Tempering the free form approach to writing was Summers and Weikel’s meticulous attention to production and arrangement. Taking cues from the spaciousness, subtlety, and detail of Brian Eno and late-era Talk Talk records, they moved forward. Listening to the recorded live jam sessions, they set to work transforming the ditties into actual songs. “Open Letter,” “Silence on Silence”, “Downward Spiral” and the title track — some of the spacier, mesmerizing songs on Negotiations — came together in this way. Summers’ one-minute demos were brought to life in collaboration by Weikel spending weeks working on sound treatments and synth landscapes to enhance the songs.
Lyrically, Summers affirmed the improvised ethos, working deep into the night ad-libbing alone in front of the mic, abandoning pre-written lyrics and instead preferring to create in the moment. His delivery was largely inspired by the starkness and understated romanticism of Sinatra’s Capitol era “Suicide Albums”, imparting a more introspective and personal tone. “I used to view a lyric as a statement,” he says, “Now, I see it more as a letter you’re writing to yourself or a conversation with your subconscious.”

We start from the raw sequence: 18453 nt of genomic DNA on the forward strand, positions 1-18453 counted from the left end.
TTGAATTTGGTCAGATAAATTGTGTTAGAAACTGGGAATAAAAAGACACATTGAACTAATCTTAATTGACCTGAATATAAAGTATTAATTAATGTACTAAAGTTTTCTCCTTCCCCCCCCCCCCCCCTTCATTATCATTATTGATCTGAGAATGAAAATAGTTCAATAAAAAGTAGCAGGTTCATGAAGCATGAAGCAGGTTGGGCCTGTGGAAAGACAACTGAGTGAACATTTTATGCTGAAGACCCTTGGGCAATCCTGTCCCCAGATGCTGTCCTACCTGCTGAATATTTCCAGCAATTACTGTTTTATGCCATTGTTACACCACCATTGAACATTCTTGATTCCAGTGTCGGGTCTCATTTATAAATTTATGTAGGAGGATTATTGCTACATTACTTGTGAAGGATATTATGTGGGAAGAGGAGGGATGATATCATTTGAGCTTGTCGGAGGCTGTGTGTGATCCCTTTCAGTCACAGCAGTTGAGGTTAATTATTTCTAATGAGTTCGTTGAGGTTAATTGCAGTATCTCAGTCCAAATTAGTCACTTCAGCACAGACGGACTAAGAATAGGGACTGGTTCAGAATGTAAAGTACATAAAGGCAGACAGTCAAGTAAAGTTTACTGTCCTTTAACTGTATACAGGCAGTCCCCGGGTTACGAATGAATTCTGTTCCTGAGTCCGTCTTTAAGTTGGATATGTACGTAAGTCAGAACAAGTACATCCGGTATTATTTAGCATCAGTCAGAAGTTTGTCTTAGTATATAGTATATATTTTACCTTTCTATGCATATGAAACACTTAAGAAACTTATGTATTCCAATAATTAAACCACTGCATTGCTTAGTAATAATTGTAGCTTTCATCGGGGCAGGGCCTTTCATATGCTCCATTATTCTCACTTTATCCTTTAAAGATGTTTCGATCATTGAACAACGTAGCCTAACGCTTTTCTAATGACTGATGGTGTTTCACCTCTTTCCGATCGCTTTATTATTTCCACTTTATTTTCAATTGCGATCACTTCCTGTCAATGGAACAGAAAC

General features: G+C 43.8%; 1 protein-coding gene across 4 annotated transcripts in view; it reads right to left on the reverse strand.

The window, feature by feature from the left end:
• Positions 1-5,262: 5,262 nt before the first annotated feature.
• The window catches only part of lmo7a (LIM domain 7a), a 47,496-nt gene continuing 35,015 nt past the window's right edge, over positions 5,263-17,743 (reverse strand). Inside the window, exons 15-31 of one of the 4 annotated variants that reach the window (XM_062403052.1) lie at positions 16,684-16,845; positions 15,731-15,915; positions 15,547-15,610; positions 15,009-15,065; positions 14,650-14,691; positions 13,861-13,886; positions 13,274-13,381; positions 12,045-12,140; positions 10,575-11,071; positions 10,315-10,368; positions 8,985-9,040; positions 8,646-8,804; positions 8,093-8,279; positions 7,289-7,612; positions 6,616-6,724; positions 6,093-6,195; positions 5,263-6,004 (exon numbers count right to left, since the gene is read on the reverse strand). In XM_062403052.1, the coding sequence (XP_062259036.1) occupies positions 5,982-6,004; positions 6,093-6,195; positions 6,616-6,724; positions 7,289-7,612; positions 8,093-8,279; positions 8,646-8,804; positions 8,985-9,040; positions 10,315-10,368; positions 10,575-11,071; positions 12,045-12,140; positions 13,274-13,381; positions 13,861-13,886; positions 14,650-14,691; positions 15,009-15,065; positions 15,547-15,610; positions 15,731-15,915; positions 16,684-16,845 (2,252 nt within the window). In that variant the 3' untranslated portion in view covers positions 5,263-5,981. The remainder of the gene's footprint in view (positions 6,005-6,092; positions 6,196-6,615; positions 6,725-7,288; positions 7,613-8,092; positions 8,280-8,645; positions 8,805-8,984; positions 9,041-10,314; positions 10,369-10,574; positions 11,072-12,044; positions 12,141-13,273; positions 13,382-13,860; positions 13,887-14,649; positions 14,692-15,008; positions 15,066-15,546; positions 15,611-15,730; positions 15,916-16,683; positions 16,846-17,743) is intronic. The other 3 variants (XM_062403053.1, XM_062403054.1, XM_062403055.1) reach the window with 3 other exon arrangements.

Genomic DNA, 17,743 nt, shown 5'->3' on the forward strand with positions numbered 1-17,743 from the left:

This collection of shimmering, reverb-heavy songs is a meditation on those inner dialogues (hence, Negotiations) with solitude, memory, misgivings, loss, atonement, acceptance and hope. Most of all, it’s a record that serves as a testament to the beauty, blessing, and excitement of a fresh start.
Vinyl includes an mp3 download.
If you pre-order Negotiations from SubPop.com or buy it from select retailers on CD or LP, it will come with a quadrophonic companion CD called Aces. Aces is meant to be played simultaneously with Negotiations on two different stereo systems to create an enhanced spatial experience.
Also, if you pre-order the LP from SubPop.com (or pick it up a select independent retailers), you’ll receive the Loser Edition of the record, a limited, colored-vinyl version of the record. In this case, clear with gold flecks. Both Aces and the Loser Edition are limited, so get on it!
Released: September 11, 2012
The Helio Sequence / Keep Your Eyes Ahead - SP709